In the last section, we observed the phenomenon of Rabi oscillations from the point of view of the density matrix. We can perform the same analysis in the Bloch vector picture. Select the analysis type in the the Bloch window to be 3D under the Projections submenu. Set Amp=0.05 and the Freq=1.00 and run the program.
The Bloch vector draws a circle which is in the v--w plane. To see that these points are coplanar, click on the right mouse button to change the analysis type to a projection onto the u--v, u--w, and v--w planes. The image appears as a line in both the u--v and u--w planes and a circle in the v--w plane. u=0 and both v and w vary sinusoidally when on resonance. Remember that u is defined as twice the real part of the off--diagonal terms. What are the real and imaginary parts of the off--diagonal terms in the density matrix doing? On resonance, the off--diagonal terms are totally imaginary; so, u must be zero.
Try placing different values in Amp leaving Freq=1.00. The rate with which the Bloch vector spins is directly related to the Amp that is set. Select uvw vs Time from the Time Dependent submenu. Compare the frequency changes in the components to what you observe in the diagonal elements of the density matrix.
All the plots that we have examined are in the rotating frame. This frame can best be understood in the Bloch vector picture. Set Amp=0.05 and Freq=1.00 and in the Numerical item in Parameters set the number of calculations between drawing to one. Click on the Rotating Frame item in the Bloch window. This toggle moves one out of the rotating frame and into the original frame which will be called the Schrödinger frame. The frame change only affects the Bloch window, i.e., the density matrix has not been altered. Run the program again.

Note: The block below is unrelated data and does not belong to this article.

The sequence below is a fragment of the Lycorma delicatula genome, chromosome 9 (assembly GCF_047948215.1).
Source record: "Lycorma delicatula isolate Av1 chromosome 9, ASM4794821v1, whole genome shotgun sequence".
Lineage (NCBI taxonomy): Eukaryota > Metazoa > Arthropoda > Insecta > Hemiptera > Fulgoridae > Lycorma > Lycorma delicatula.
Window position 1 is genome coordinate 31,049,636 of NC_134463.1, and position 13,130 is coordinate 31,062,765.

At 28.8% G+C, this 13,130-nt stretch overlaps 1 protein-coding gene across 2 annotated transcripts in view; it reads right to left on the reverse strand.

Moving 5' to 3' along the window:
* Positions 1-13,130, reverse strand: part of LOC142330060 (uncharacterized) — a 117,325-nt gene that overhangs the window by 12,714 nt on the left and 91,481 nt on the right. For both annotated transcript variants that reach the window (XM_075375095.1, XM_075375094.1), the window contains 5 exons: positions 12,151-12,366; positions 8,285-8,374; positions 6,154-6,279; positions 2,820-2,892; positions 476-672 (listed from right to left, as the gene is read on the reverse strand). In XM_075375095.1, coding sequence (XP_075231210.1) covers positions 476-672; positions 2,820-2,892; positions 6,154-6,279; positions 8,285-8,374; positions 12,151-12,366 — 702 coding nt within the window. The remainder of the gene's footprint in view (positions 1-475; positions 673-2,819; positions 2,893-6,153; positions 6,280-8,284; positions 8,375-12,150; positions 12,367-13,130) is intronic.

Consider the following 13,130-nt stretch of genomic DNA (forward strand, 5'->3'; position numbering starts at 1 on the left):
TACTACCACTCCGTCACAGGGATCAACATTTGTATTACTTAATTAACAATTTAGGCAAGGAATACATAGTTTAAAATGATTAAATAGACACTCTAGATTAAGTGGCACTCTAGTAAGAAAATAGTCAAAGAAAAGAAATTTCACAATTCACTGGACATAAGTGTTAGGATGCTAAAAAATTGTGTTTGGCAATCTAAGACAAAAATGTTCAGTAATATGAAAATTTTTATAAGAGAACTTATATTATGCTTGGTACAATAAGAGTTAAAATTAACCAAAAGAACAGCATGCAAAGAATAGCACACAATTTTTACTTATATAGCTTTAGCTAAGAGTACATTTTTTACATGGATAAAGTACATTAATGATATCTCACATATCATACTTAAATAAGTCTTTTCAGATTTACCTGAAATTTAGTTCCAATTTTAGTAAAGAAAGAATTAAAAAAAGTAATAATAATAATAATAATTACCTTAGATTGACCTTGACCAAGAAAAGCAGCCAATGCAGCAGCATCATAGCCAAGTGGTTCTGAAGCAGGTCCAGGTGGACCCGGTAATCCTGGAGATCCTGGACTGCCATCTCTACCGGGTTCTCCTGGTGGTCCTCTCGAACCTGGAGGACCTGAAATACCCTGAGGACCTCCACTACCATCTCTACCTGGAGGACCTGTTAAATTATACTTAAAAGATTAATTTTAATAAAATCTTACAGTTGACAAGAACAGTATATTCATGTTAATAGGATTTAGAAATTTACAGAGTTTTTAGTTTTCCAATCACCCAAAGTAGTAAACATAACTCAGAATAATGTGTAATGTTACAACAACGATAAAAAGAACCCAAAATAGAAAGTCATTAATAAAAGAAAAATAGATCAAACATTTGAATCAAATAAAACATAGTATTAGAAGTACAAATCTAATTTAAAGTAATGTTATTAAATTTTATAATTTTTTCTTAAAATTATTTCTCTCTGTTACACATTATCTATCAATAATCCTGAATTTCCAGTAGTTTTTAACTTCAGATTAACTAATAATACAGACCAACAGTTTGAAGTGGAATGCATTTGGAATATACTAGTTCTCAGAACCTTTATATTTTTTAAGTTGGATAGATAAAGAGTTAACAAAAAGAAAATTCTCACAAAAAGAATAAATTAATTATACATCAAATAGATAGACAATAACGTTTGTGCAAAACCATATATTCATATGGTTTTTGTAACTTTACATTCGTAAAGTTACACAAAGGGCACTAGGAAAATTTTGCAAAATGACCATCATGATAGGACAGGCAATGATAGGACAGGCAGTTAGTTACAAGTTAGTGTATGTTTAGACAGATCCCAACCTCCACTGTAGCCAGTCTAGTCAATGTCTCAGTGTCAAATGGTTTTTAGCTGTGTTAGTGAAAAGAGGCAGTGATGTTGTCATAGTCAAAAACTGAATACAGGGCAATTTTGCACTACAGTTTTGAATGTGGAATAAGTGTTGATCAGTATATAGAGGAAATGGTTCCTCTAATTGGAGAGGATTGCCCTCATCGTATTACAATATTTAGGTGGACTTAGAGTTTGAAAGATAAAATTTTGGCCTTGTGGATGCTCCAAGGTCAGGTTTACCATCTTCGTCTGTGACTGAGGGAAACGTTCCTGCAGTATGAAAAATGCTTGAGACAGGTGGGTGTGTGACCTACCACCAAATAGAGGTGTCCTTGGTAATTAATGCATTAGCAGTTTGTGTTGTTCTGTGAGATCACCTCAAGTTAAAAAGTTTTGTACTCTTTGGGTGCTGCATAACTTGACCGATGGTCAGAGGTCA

Figure: Rabi oscillation in the rotating frame with Freq=1.00, Amp=0.05
Figure shows the Bloch vector moving between the upper and lower state; however, there is now a rotation about the w axis as well. The u component is no longer non--existent. Select the uvw vs t analysis and notice that w is exactly the same; however, both u and v are beating as in Figure .
Figure: The components of the Bloch vector in the rotating frame with Freq=1.00, Amp=0.05
This effect is derived from the fact that two distinct sets of oscillation exist in this system. The is changing so quickly that is not able to complete a precession about before it has moved. When we move into the rotating frame, we remove the motion of so that only the precession remains. The physics of this system is the same in both frames, but it is easier to interpret in the rotating frame because one layer of complexity has been stripped off. This result is similar to a top which is spinning and slowly precessing. This slow precession is in many ways distinct from the actual spinning of the top and is termed nutation. Sometimes physicists speak of Optical Nutation instead of Rabi Oscillations. Both refer to the same phenomenon; however, the former relies on the density matrix while the latter relies on the Bloch vector. Again this terminology was born in the realm of nuclear magnetic resonance. The Rotating Wave Approximation and rotating frame may sound the same, but they are completely different. RWA is a numerical approximation that makes simplifying assumptions about the physics of the system, while the rotating frame is merely a change in the point of view of the system.
Perform the second part of the Rabi oscillation experiment. Superimpose the plots that you obtain for Amp=0.05 and Freq=1.00, 1.01, 1.05, and 1.10. What do you observe? What is the position of in each case? Try using various projections. The result should look like Figure .
Figure: Rabi oscillation in the Bloch vector picture with Amp=0.05; Freq=1.00,1.01,1.05,1.10
As varies from zero, the position of changes. Try making Freq smaller than 1.00. What happens to ?